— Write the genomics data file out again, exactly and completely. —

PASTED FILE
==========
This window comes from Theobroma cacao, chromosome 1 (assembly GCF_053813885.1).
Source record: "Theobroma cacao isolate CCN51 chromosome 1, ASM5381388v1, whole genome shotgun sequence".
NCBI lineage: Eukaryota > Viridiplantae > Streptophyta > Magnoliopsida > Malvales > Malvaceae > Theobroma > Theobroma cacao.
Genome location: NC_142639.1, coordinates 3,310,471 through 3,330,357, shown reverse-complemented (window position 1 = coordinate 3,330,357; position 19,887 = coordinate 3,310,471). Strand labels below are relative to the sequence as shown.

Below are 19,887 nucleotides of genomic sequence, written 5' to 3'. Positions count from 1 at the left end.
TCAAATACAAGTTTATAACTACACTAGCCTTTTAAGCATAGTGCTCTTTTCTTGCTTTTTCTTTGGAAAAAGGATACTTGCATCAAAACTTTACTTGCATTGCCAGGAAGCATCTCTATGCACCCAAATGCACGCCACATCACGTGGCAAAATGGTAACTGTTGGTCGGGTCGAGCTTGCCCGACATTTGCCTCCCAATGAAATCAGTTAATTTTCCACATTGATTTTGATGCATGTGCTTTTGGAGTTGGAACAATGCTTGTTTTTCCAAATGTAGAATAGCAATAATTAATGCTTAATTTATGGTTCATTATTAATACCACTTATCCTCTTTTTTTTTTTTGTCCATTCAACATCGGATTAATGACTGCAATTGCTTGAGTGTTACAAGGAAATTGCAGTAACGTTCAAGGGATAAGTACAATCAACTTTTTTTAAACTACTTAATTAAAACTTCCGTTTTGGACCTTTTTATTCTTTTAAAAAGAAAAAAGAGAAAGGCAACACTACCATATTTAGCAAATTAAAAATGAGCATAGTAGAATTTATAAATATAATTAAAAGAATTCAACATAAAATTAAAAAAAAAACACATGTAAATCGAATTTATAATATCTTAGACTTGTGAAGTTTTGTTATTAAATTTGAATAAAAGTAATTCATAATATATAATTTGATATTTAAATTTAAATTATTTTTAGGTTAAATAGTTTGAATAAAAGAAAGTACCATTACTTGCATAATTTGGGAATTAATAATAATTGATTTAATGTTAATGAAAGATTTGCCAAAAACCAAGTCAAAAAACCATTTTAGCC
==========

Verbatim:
This window comes from Theobroma cacao, chromosome 1 (assembly GCF_053813885.1).
Source record: "Theobroma cacao isolate CCN51 chromosome 1, ASM5381388v1, whole genome shotgun sequence".
NCBI lineage: Eukaryota > Viridiplantae > Streptophyta > Magnoliopsida > Malvales > Malvaceae > Theobroma > Theobroma cacao.
Genome location: NC_142639.1, coordinates 3,310,471 through 3,330,357, shown reverse-complemented (window position 1 = coordinate 3,330,357; position 19,887 = coordinate 3,310,471). Strand labels below are relative to the sequence as shown.

Below are 19,887 nucleotides of genomic sequence, written 5' to 3'. Positions count from 1 at the left end.
TCAAATACAAGTTTATAACTACACTAGCCTTTTAAGCATAGTGCTCTTTTCTTGCTTTTTCTTTGGAAAAAGGATACTTGCATCAAAACTTTACTTGCATTGCCAGGAAGCATCTCTATGCACCCAAATGCACGCCACATCACGTGGCAAAATGGTAACTGTTGGTCGGGTCGAGCTTGCCCGACATTTGCCTCCCAATGAAATCAGTTAATTTTCCACATTGATTTTGATGCATGTGCTTTTGGAGTTGGAACAATGCTTGTTTTTCCAAATGTAGAATAGCAATAATTAATGCTTAATTTATGGTTCATTATTAATACCACTTATCCTCTTTTTTTTTTTTGTCCATTCAACATCGGATTAATGACTGCAATTGCTTGAGTGTTACAAGGAAATTGCAGTAACGTTCAAGGGATAAGTACAATCAACTTTTTTTAAACTACTTAATTAAAACTTCCGTTTTGGACCTTTTTATTCTTTTAAAAAGAAAAAAGAGAAAGGCAACACTACCATATTTAGCAAATTAAAAATGAGCATAGTAGAATTTATAAATATAATTAAAAGAATTCAACATAAAATTAAAAAAAAAACACATGTAAATCGAATTTATAATATCTTAGACTTGTGAAGTTTTGTTATTAAATTTGAATAAAAGTAATTCATAATATATAATTTGATATTTAAATTTAAATTATTTTTAGGTTAAATAGTTTGAATAAAAGAAAGTACCATTACTTGCATAATTTGGGAATTAATAATAATTGATTTAATGTTAATGAAAGATTTGCCAAAAACCAAGTCAAAAAACCATTTTAGCC